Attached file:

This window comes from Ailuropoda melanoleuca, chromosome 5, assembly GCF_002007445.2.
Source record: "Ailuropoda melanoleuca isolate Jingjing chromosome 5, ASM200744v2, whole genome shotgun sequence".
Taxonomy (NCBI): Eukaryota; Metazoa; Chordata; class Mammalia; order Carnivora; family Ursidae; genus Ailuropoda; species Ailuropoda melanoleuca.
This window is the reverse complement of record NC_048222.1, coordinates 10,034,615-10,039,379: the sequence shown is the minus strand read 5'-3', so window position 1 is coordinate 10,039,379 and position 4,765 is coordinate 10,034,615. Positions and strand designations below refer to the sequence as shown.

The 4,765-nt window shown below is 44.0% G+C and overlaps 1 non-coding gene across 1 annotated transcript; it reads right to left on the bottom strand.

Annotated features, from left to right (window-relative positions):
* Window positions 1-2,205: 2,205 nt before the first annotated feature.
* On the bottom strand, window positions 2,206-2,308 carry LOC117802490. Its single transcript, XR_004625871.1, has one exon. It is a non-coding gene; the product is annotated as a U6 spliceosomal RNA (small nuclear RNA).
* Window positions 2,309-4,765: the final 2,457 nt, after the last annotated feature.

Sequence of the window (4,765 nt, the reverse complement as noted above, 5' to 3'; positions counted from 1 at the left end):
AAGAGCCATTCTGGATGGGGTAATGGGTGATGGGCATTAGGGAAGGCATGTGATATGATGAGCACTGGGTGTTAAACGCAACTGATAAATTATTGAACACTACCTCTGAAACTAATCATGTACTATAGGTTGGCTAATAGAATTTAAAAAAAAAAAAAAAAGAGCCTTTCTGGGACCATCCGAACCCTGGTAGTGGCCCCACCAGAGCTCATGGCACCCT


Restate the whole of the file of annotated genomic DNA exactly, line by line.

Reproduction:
This window comes from Ailuropoda melanoleuca, chromosome 5, assembly GCF_002007445.2.
Source record: "Ailuropoda melanoleuca isolate Jingjing chromosome 5, ASM200744v2, whole genome shotgun sequence".
Taxonomy (NCBI): Eukaryota; Metazoa; Chordata; class Mammalia; order Carnivora; family Ursidae; genus Ailuropoda; species Ailuropoda melanoleuca.
This window is the reverse complement of record NC_048222.1, coordinates 10,034,615-10,039,379: the sequence shown is the minus strand read 5'-3', so window position 1 is coordinate 10,039,379 and position 4,765 is coordinate 10,034,615. Positions and strand designations below refer to the sequence as shown.

The 4,765-nt window shown below is 44.0% G+C and overlaps 1 non-coding gene across 1 annotated transcript; it reads right to left on the bottom strand.

Annotated features, from left to right (window-relative positions):
* Window positions 1-2,205: 2,205 nt before the first annotated feature.
* On the bottom strand, window positions 2,206-2,308 carry LOC117802490. Its single transcript, XR_004625871.1, has one exon. It is a non-coding gene; the product is annotated as a U6 spliceosomal RNA (small nuclear RNA).
* Window positions 2,309-4,765: the final 2,457 nt, after the last annotated feature.

Sequence of the window (4,765 nt, the reverse complement as noted above, 5' to 3'; positions counted from 1 at the left end):
AAGAGCCATTCTGGATGGGGTAATGGGTGATGGGCATTAGGGAAGGCATGTGATATGATGAGCACTGGGTGTTAAACGCAACTGATAAATTATTGAACACTACCTCTGAAACTAATCATGTACTATAGGTTGGCTAATAGAATTTAAAAAAAAAAAAAAAAGAGCCTTTCTGGGACCATCCGAACCCTGGTAGTGGCCCCACCAGAGCTCATGGCACCCT